Skip to main content Accessibility help
×
Home
Hostname: page-component-78bd46657c-j4m62 Total loading time: 0.194 Render date: 2021-05-09T11:45:26.761Z Has data issue: true Feature Flags: { "shouldUseShareProductTool": true, "shouldUseHypothesis": true, "isUnsiloEnabled": true, "metricsAbstractViews": false, "figures": false, "newCiteModal": false, "newCitedByModal": true }

The potential for genetic adaptations to language

Published online by Cambridge University Press:  01 October 2008

Mark Pagel
Affiliation:
School of Biological Sciences, University of Reading, Whiteknights, Reading RG6 6AJ, United Kingdomm.pagel@reading.ac.ukwww.evolution.rdg.ac.uk
Quentin D. Atkinson
Affiliation:
Institute of Cognitive and Evolutionary Anthropology, University of Oxford, Oxford OX2 6PN, United Kingdom. quentin.atkinson@anthro.ox.ac.ukhttp://users.ox.ac.uk/~soca0108/Quentins_website/Home.html

Abstract

We suggest there is somewhat more potential than Christiansen & Chater (C&C) allow for genetic adaptations specific to language. Our uniquely cooperative social system requires sophisticated language skills. Learning and performance of some culturally transmitted elements in animals is genetically based, and we give examples of features of human language that evolve slowly enough that genetic adaptations to them may arise.

Type
Open Peer Commentary
Copyright
Copyright © Cambridge University Press 2008

Access options

Get access to the full version of this content by using one of the access options below.

References

Atkinson, Q., Meade, A., Venditti, C., Greenhill, S. & Pagel, M. (2008) Languages evolve in punctuational bursts. Science 319:588.CrossRefGoogle ScholarPubMed
Bleasdale, F. A. (1987) Concreteness-dependent associative priming: Separate lexical organization for concrete and abstract words. Journal of Experimental Psychology 13:582–94.Google Scholar
Burger, J., Kirchner, M., Bramanti, B., Haak, W. & Thomas, M. G. (2007) Absence of the lactase-persistence-associated allele in early Neolithic Europeans. Proceedings of the National Academy of Sciences USA 104:3736–41.CrossRefGoogle ScholarPubMed
Dunn, M., Terrill, A., Reesink, G., Foley, R. & Levinson, S. C. (2005) Structural phylogenetics and the reconstruction of ancient language history. Science 309:2072–75.CrossRefGoogle ScholarPubMed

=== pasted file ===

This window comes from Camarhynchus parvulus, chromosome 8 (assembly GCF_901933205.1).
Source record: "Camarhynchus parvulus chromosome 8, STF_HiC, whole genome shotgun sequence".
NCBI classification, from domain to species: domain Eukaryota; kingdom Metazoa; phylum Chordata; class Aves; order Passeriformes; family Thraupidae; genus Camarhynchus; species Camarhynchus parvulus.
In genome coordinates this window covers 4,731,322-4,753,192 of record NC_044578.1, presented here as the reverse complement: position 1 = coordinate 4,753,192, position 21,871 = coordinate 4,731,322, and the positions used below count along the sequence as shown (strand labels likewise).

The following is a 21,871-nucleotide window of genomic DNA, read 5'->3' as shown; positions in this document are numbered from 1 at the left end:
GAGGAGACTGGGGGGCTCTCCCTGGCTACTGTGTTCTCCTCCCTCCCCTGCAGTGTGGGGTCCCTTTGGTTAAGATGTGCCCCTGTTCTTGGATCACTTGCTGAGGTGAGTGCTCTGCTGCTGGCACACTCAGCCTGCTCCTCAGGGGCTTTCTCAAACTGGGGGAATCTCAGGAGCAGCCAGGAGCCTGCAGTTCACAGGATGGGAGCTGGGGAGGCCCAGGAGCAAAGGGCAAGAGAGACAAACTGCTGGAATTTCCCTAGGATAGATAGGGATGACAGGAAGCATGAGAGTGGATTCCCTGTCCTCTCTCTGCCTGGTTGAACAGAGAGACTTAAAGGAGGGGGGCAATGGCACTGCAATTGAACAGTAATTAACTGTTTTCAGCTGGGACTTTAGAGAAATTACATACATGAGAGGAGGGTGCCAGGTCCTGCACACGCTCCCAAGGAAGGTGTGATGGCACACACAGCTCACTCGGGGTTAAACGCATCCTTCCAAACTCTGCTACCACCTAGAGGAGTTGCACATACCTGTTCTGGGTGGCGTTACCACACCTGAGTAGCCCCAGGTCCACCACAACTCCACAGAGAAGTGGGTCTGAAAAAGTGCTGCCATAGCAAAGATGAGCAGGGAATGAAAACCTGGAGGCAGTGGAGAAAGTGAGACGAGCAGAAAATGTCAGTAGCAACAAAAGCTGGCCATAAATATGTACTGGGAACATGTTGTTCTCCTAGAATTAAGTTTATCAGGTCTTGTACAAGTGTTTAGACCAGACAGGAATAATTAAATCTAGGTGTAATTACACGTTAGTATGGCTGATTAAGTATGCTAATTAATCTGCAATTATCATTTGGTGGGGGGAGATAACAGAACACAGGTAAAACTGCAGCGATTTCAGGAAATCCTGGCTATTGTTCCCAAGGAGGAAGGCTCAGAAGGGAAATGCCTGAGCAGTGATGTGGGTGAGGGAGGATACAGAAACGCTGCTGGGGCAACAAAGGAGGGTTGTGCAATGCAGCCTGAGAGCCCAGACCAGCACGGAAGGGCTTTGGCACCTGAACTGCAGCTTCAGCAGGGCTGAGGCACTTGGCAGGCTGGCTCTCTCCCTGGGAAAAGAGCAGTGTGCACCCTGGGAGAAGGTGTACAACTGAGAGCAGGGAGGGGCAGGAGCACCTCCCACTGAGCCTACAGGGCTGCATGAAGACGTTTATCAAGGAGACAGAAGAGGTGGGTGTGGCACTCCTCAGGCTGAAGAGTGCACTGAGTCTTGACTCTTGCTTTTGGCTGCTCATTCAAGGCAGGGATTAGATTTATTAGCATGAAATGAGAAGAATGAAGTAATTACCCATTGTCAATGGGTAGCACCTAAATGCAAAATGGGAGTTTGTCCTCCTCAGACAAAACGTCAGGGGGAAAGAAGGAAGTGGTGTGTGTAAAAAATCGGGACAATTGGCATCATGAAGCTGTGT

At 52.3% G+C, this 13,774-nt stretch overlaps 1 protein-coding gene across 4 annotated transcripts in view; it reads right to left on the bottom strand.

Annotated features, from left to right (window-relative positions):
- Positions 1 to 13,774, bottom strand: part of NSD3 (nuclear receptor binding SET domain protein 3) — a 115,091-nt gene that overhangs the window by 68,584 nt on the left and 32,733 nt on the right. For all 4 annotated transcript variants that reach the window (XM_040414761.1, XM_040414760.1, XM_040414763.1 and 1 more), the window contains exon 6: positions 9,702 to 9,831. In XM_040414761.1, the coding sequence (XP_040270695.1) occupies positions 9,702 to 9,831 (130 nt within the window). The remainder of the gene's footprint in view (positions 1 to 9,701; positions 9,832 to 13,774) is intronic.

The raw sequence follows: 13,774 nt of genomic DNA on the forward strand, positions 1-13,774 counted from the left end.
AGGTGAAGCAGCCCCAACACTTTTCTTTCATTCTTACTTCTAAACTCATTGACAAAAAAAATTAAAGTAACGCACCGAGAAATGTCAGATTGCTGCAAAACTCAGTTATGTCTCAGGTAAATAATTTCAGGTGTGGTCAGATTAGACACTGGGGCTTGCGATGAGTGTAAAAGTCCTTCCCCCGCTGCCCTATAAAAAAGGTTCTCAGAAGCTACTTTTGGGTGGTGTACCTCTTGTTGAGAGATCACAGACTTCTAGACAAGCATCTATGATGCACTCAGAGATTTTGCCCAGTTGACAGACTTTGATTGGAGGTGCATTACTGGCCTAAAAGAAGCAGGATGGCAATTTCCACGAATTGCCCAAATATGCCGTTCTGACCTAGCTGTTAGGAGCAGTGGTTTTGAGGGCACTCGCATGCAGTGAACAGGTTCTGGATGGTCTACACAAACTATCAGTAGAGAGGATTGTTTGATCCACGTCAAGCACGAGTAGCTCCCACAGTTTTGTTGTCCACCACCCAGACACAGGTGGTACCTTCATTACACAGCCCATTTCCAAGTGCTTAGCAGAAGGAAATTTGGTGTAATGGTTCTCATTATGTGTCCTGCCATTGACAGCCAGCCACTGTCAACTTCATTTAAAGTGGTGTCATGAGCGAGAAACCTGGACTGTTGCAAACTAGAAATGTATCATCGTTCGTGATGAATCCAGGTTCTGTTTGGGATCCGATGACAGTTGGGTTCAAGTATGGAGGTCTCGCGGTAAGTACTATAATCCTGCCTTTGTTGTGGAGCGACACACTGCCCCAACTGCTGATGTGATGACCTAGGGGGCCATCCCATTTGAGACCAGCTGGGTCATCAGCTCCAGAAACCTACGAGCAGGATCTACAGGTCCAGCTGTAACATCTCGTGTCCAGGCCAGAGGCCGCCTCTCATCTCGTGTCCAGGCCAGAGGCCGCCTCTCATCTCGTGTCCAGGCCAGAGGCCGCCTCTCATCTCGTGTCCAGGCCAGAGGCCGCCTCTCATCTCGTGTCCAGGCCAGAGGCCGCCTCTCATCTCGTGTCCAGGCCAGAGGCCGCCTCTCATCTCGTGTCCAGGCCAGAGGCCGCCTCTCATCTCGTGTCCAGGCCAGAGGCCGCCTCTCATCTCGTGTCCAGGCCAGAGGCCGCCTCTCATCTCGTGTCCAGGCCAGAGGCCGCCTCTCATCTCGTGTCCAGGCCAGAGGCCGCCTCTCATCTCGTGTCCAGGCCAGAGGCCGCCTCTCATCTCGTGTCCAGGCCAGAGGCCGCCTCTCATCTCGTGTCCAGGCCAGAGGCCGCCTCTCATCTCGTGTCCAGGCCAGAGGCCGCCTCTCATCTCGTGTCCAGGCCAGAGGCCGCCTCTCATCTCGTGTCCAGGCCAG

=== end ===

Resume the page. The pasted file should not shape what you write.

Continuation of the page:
Glasser, M. F. & Rilling, J. K. (in press) DTI tractography of the human brain's language pathways. Cerebral Cortex. DOI:10.1093/cercor/bhn011.Google ScholarPubMed
Jessen, F., Heun, R., Erb, M., Granath, D. O., Klose, U., Papassotiropoulos, A. & Grodd, W. (2000) The concreteness effect: Evidence for dual coding and context availability. Brain and Language 7:103–12.CrossRefGoogle Scholar
Nottebohm, F. (2005) The neural basis of birdsong. PLoS Biology 3:e164.CrossRefGoogle ScholarPubMed
Pagel, M. (2008) Rise of the digital machine. Nature 452:699.CrossRefGoogle ScholarPubMed
Pagel, M., Atkinson, Q. D. & Meade, A. (2007) Frequency of word-use predicts rates of lexical evolution throughout Indo-European history. Nature 449:717–21.CrossRefGoogle ScholarPubMed
Thompson, P. M., Cannon, T. D., Narr, K. L., van Erp, T., Poutanen, V. P., Huttunen, M., Lönnqvist, J., Standertskjöld-Nordenstam, C. G., Kaprio, J., Khaledy, M., Dail, R., Zoumalan, C. I. & Toga, A. W. (2001) Genetic influences on brain structure. Nature Neuroscience 4:1253–58.CrossRefGoogle ScholarPubMed

Send article to Kindle

To send this article to your Kindle, first ensure no-reply@cambridge.org is added to your Approved Personal Document E-mail List under your Personal Document Settings on the Manage Your Content and Devices page of your Amazon account. Then enter the ‘name’ part of your Kindle email address below. Find out more about sending to your Kindle. Find out more about sending to your Kindle.

Note you can select to send to either the @free.kindle.com or @kindle.com variations. ‘@free.kindle.com’ emails are free but can only be sent to your device when it is connected to wi-fi. ‘@kindle.com’ emails can be delivered even when you are not connected to wi-fi, but note that service fees apply.

Find out more about the Kindle Personal Document Service.

The potential for genetic adaptations to language
Available formats
×

Send article to Dropbox

To send this article to your Dropbox account, please select one or more formats and confirm that you agree to abide by our usage policies. If this is the first time you use this feature, you will be asked to authorise Cambridge Core to connect with your <service> account. Find out more about sending content to Dropbox.

The potential for genetic adaptations to language
Available formats
×

Send article to Google Drive

To send this article to your Google Drive account, please select one or more formats and confirm that you agree to abide by our usage policies. If this is the first time you use this feature, you will be asked to authorise Cambridge Core to connect with your <service> account. Find out more about sending content to Google Drive.

The potential for genetic adaptations to language
Available formats
×
×

Reply to: Submit a response


Your details


Conflicting interests

Do you have any conflicting interests? *